In The Know: Oklahoma officials request hypothetical budget cut results

In The KnowIn The Know is your daily briefing on Oklahoma policy-related news. Inclusion of a story does not necessarily mean endorsement by the Oklahoma Policy Institute. Click here to subscribe to In The Know and see past editions.

Today In The News

Oklahoma officials request hypothetical budget cut results: Oklahoma lawmakers have sent letters to state agencies requesting they give hypothetical results for a more than 3 percent budget cut. The Oklahoman reports that the Oklahoma Supreme Court struck down a $1.50 cigarette fee earlier this month after Justices called it a tax. Legislative leaders are now inquiring how agencies would be affected by an across-the-board budget cut to make up for the lost fee. The letters sent Thursday and Monday also asked the agencies how a cut in state appropriations would affect federal matching dollars [Associated Press]. With the doomsday clock ticking, how might the state’s budget emergency be solved? [OK Policy]

White says $9 million needed for drug, mental health courts: There’s not much money Terri White needs to divert people struggling with addiction out of overcrowded jails and into treatment. The Oklahoma Department of Mental Health and Substance Abuse Services commissioner said she needs just $9 million per year to fully beef up the state’s drug courts and expand mental health courts. But she said she’s not sure if she’ll get that money any time soon. White spoke Tuesday during the Oklahoma Commission on Opioid Abuse’s first task force meeting at the Capitol [Journal Record].

Oklahoma cuts case management for people with mental illnesses: Oklahomans with mental health disorders will get fewer hours of case management under a new rule approved Thursday by the Oklahoma Health Care Authority. Currently, SoonerCare pays for up to six hours and 15 minutes of case management services per month. The new rule will reduce that to four hours of services per year. The new rule will save the state about $3.5 million in the coming year, said Tywanda Cox, OHCA’s chief of federal and state policy [NewsOK]. 

State is first in painkiller abuse: State officials are arming themselves with a powerful weapon in combating a drug crisis: information. Physicians, pharmacists and state agency directors stressed the need for evidence-based approaches to combating addiction, treating the affliction as a mental health issue and to stemming the tide of pharmaceuticals. Attorney General Mike Hunter led the state’s opioid abuse task force in its first meeting on Tuesday, gathering information for recommendations to the Legislature [Journal Record].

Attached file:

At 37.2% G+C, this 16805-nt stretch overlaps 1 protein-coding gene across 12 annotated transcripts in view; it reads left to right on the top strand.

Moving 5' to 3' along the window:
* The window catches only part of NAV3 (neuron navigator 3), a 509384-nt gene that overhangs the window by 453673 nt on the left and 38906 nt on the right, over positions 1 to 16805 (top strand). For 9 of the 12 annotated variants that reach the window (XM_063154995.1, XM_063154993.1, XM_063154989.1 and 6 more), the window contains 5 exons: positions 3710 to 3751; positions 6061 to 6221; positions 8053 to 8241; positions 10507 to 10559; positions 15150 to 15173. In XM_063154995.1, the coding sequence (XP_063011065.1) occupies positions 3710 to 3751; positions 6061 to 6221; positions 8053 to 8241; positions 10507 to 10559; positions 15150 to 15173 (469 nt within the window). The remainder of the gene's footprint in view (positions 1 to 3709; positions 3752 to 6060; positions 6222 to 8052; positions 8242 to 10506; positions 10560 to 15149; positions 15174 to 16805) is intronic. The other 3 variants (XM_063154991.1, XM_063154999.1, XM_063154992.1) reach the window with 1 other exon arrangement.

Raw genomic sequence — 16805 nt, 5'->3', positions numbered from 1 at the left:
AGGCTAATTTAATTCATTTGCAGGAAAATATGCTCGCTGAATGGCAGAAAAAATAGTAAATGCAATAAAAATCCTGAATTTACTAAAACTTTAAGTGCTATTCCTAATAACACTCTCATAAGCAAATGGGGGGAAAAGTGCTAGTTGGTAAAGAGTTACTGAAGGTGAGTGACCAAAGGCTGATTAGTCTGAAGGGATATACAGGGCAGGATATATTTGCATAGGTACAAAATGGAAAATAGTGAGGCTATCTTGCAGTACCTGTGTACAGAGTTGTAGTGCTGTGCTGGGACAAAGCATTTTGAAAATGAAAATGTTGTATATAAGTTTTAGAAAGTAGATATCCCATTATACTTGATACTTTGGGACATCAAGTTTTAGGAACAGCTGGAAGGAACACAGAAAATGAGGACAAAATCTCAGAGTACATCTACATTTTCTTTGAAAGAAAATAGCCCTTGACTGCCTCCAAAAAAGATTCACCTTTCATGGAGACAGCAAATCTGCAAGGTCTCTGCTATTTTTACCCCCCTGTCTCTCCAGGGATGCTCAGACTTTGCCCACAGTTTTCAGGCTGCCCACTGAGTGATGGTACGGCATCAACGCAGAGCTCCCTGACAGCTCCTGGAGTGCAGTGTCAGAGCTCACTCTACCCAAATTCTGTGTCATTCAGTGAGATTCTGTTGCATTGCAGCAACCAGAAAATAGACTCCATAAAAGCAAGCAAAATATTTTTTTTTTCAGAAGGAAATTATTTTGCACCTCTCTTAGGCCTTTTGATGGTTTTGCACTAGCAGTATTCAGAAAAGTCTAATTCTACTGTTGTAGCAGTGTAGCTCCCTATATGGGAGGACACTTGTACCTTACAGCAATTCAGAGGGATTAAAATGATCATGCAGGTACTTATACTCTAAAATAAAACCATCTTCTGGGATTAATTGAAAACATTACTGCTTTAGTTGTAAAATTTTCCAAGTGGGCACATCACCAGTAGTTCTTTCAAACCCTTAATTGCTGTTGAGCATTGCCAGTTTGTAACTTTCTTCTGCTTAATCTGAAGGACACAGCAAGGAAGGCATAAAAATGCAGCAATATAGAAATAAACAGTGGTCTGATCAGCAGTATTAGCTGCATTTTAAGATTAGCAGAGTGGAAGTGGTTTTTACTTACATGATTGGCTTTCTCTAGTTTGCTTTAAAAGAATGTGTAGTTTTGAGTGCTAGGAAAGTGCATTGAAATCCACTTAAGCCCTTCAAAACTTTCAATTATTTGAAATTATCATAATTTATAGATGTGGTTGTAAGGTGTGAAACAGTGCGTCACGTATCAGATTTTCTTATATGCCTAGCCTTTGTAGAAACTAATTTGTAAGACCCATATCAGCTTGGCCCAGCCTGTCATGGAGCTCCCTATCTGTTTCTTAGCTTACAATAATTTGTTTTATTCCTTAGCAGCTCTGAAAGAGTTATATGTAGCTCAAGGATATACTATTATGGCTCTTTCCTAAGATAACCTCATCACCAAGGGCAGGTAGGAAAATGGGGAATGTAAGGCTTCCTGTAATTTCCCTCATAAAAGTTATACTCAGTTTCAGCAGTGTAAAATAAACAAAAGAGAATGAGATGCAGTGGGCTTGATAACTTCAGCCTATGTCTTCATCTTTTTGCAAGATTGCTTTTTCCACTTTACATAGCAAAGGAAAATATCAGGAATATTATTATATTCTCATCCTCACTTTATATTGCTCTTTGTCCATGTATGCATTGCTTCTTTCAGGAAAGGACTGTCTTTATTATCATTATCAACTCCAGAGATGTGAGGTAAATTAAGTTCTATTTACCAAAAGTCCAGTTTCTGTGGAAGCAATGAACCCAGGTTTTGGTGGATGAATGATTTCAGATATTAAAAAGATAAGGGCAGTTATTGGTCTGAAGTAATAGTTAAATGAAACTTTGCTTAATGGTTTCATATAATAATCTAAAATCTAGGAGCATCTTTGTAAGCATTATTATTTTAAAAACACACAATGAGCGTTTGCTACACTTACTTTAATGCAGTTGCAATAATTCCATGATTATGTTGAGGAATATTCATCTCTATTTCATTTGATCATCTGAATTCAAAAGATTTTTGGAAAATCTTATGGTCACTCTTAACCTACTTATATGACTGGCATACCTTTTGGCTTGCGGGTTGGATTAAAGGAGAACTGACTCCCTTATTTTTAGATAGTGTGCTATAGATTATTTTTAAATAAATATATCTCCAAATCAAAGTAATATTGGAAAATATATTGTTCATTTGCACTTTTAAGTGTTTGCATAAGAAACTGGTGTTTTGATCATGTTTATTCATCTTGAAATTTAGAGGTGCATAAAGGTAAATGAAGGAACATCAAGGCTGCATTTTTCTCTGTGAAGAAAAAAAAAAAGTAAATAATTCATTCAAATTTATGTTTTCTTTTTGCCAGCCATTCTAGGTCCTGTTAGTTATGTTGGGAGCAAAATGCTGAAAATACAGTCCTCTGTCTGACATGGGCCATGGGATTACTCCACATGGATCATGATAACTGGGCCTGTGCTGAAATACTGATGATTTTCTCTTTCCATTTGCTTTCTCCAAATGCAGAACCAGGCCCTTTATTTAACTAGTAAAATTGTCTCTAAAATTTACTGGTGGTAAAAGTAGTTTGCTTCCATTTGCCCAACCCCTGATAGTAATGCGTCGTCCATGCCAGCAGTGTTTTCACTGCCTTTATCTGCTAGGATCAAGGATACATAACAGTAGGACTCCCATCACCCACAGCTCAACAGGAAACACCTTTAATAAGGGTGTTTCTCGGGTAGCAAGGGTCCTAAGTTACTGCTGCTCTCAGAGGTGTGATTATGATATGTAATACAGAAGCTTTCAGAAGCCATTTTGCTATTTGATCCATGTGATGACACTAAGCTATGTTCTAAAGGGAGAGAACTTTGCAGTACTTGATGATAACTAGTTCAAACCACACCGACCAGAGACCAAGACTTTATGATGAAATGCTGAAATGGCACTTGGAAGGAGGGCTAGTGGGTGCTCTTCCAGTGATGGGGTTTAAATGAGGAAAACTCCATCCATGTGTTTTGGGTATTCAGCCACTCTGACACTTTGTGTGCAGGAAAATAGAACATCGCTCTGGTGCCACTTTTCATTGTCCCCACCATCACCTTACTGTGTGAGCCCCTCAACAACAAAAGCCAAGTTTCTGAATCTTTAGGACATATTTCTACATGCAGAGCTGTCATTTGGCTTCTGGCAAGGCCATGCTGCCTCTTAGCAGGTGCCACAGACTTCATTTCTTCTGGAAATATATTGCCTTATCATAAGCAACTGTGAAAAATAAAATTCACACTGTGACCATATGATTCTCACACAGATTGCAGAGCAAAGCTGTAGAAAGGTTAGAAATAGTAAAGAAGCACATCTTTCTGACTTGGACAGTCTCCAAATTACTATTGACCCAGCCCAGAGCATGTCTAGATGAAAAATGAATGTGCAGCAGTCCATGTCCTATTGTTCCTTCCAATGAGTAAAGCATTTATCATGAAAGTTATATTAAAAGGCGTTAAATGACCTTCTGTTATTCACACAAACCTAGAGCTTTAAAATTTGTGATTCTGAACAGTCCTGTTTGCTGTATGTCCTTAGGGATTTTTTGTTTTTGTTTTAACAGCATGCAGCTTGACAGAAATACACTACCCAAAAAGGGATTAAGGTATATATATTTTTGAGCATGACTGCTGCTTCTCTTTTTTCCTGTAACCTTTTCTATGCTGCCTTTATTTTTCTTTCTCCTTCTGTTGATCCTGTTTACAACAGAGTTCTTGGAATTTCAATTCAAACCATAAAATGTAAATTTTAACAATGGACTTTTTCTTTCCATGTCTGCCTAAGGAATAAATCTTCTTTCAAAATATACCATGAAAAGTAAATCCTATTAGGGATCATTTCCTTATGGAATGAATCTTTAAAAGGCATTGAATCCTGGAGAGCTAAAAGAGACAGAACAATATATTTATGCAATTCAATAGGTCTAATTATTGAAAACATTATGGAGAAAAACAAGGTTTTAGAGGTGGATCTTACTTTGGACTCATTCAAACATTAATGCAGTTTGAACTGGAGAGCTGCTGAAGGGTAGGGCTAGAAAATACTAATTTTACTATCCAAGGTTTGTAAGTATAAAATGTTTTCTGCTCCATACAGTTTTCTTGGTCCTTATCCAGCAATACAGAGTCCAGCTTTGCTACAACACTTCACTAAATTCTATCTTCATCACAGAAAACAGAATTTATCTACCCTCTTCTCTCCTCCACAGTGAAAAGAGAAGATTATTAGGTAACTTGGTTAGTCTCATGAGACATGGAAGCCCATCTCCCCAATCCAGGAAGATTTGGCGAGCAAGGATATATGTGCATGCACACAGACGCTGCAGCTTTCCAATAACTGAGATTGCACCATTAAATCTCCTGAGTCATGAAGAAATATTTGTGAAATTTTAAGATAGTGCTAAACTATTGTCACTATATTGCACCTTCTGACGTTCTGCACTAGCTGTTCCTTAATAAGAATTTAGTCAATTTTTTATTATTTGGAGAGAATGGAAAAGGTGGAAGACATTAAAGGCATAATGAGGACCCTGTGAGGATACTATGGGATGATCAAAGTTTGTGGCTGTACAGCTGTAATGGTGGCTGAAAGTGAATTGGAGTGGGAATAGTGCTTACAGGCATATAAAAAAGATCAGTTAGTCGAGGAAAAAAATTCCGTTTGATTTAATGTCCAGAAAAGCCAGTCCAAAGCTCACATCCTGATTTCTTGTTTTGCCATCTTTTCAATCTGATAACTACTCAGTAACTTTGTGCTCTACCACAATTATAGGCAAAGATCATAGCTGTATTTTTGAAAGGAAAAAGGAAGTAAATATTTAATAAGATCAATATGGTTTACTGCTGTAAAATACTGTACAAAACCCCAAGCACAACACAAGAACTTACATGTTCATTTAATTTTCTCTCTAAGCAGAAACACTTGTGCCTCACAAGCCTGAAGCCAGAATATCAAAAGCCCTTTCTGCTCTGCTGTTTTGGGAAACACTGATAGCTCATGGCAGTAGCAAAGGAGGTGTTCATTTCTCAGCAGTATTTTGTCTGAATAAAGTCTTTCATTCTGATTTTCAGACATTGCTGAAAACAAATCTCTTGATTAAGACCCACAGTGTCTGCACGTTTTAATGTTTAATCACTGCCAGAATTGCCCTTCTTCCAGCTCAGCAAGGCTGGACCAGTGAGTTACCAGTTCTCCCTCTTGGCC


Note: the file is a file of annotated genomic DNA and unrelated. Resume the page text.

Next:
Commission to Combat Opioid Abuse In Oklahoma Meets: The state is facing what the attorney general calls an “opioid epidemic.” Tuesday, a newly formed commission met to address the statewide issue, and the numbers are staggering. Oklahoma ranks No. 1 nationally for nonmedical use of painkillers for all age groups 12 and older in the past year [News 9].

OKC police staffing is near crisis, union leader says: A police union leader told leaders of Oklahoma City’s business community on Monday that police ranks have failed to keep up with population growth, putting public safety in jeopardy. “We’re just short of what I and several of us who have been involved in this would classify as a crisis,” said Mark Nelson, vice president of the Oklahoma City Fraternal Order of Police Lodge 123. Nelson appeared on a panel at a luncheon event sponsored by the Greater Oklahoma City Chamber, the city’s leading business organization, to discuss the Sept. 12 bond and sales tax election [NewsOK].

Steele will bring new voice to Oklahoma parole board: Kris Steele has spent the past five years working to help ex-convicts return to society. Before that, Steele spent 12 years in the Legislature where late in his tenure he led efforts to reform Oklahoma’s criminal justice system, a cause he continues to promote. Now he’s adding a new line to his resume — member of the state Pardon and Parole Board, following his appointment by Gov. Mary Fallin to fill a term that expires at the end of 2018 [Editorial Board / NewsOK].

Oklahoma’s Impossible Education Equation Can’t be Helped by Charity: If you’re looking for a situation that exemplifies the dangers of cutting too much public spending, look no further than Oklahoma’s public schools, where charities have stepped in to rescue teachers from near-poverty. As might be expected, teachers have tired of struggling to survive and are fleeing to neighboring states like Texas, where they can get pay raises of $40,000 just by moving [Nonprofit Quarterly].